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Knock, Knock..Make Sure to Ask “Who’s There?”

May 17, 2024

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There are often many avenues to finding an apartment complex liable for any injury that occurs to a plaintiff while on the premises, even in their own apartment. However, a recent first department case found otherwise. In Weiss v. Park Towers S.Co.,LLC, the court held that where a plaintiff tenant invited the possibility of danger into their own unit, plaintiff acted as an intervening and superseding proximate cause of the attack, and the building could not be held liable for his injuries.

In Weiss, plaintiff was conducting a patient session in his home when an assailant barged into his home demanding certain documents that belonged to the plaintiffs ex-partner. Plaintiff was able to successfully expel the assailant out of his apartment. Once his patient session was over, plaintiff was made aware that the assailant was roaming in the common areas of the building. Plaintiff confronted him and after a brief discussion, permitted him to enter his apartment and use the bathroom. While in the apartment, the assailant suddenly emerged from the bathroom and attacked him with a sledgehammer and knife. Plaintiff sued his apartment building, raising concerns over the buildings security protocol in allowing the assailant to wander the building for an extended period of time and allowing him to freely re-enter the building after having left the first time.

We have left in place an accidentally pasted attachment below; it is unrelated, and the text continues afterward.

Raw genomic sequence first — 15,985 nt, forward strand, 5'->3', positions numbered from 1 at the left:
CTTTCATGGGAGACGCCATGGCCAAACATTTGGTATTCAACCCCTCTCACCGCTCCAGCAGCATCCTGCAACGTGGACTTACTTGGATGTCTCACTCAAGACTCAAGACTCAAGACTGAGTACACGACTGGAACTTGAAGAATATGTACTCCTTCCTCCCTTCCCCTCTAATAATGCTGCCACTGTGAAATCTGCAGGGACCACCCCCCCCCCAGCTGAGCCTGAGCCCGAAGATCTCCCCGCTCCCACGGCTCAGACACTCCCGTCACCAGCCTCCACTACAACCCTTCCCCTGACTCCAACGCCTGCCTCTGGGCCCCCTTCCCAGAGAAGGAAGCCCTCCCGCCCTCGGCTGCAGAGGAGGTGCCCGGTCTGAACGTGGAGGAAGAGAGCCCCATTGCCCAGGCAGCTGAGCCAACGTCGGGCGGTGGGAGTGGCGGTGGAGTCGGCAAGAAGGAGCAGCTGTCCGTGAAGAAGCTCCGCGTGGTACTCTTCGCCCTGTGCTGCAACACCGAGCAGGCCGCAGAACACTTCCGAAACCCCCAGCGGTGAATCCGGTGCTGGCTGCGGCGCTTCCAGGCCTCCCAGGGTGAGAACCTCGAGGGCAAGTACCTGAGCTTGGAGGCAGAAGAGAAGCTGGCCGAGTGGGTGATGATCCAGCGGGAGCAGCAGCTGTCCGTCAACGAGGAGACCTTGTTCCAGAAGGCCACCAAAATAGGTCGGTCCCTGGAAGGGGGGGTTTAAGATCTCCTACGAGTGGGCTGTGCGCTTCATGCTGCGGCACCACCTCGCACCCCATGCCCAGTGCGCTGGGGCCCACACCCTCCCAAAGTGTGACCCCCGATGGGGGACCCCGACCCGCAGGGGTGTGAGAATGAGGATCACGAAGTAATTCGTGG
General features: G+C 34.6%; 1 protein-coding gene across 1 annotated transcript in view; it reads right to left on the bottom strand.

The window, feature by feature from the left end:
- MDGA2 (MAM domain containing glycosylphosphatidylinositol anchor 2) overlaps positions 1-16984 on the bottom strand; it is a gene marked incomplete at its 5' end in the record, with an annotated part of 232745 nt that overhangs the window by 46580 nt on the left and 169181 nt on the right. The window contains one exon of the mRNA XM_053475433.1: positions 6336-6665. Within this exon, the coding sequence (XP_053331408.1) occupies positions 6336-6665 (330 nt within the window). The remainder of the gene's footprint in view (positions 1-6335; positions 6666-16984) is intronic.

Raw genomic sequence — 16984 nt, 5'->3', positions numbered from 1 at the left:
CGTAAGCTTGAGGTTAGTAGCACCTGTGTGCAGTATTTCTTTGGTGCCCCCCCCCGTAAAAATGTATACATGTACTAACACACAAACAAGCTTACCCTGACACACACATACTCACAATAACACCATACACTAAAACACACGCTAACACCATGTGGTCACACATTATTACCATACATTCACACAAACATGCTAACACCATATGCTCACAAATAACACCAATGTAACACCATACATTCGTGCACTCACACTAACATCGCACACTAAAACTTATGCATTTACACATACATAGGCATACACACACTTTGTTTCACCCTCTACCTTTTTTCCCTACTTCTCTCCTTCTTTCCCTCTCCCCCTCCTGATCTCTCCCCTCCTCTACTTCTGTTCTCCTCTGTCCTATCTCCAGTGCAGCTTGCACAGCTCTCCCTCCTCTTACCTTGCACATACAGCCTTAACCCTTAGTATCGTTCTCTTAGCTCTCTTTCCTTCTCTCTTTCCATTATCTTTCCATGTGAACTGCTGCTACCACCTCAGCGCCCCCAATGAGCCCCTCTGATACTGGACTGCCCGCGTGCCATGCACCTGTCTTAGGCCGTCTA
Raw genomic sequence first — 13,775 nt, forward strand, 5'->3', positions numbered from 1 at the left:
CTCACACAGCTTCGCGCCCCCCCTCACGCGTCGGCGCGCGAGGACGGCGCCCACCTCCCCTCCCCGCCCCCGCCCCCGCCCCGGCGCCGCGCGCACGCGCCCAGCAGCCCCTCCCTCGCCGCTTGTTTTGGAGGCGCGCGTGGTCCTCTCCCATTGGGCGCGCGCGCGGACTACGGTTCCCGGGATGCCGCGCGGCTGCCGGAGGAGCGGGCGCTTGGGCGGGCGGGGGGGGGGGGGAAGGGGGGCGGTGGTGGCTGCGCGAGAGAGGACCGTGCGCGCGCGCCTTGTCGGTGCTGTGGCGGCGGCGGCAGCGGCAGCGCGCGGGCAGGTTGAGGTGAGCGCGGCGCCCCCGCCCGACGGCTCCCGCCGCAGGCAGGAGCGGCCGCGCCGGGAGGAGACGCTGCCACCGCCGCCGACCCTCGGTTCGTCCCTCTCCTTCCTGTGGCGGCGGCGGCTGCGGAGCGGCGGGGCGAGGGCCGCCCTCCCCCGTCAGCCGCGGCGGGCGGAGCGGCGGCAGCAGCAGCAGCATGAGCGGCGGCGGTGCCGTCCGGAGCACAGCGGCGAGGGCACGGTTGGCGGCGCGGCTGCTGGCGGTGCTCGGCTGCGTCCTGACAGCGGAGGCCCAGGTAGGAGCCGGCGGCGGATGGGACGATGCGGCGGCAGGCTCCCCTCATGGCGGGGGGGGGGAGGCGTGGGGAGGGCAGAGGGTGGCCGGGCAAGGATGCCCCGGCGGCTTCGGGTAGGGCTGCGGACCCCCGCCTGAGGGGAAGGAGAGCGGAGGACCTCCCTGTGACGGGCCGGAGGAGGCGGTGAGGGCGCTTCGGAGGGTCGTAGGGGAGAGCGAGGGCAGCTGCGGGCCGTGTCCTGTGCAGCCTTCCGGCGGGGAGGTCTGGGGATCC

The court held that when a plaintiff invites the possibility of danger, or fails to take measures against a threat, the plaintiff breaks the causal chain that would otherwise hold a building complex negligent for these types of security breaches. In Weiss, plaintiff knowingly allowed the assailant, who had bizarrely barged into his apartment merely minutes before, and constituted an intervening act and superseding proximate cause. The court held that the defendant building owner and management company should be awarded summary judgment.


Weiss v. Park Towers South Company LLC
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